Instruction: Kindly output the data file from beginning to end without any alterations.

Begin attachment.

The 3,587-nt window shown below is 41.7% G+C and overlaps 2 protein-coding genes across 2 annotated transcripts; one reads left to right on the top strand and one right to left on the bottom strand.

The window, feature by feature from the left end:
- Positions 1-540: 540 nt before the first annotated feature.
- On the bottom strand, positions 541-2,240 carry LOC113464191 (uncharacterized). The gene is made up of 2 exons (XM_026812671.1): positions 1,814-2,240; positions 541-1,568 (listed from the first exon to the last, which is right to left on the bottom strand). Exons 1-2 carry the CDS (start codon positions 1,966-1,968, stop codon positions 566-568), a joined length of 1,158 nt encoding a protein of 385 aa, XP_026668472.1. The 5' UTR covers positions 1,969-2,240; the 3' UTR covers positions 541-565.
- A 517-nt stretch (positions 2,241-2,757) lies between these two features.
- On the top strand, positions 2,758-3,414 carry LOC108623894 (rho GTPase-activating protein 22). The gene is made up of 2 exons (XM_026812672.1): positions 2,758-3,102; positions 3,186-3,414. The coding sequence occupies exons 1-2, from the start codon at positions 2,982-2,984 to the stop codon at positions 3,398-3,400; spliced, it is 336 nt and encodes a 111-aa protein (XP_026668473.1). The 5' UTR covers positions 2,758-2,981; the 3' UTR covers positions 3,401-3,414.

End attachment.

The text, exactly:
The 3,587-nt window shown below is 41.7% G+C and overlaps 2 protein-coding genes across 2 annotated transcripts; one reads left to right on the top strand and one right to left on the bottom strand.

The window, feature by feature from the left end:
- Positions 1-540: 540 nt before the first annotated feature.
- On the bottom strand, positions 541-2,240 carry LOC113464191 (uncharacterized). The gene is made up of 2 exons (XM_026812671.1): positions 1,814-2,240; positions 541-1,568 (listed from the first exon to the last, which is right to left on the bottom strand). Exons 1-2 carry the CDS (start codon positions 1,966-1,968, stop codon positions 566-568), a joined length of 1,158 nt encoding a protein of 385 aa, XP_026668472.1. The 5' UTR covers positions 1,969-2,240; the 3' UTR covers positions 541-565.
- A 517-nt stretch (positions 2,241-2,757) lies between these two features.
- On the top strand, positions 2,758-3,414 carry LOC108623894 (rho GTPase-activating protein 22). The gene is made up of 2 exons (XM_026812672.1): positions 2,758-3,102; positions 3,186-3,414. The coding sequence occupies exons 1-2, from the start codon at positions 2,982-2,984 to the stop codon at positions 3,398-3,400; spliced, it is 336 nt and encodes a 111-aa protein (XP_026668473.1). The 5' UTR covers positions 2,758-2,981; the 3' UTR covers positions 3,401-3,414.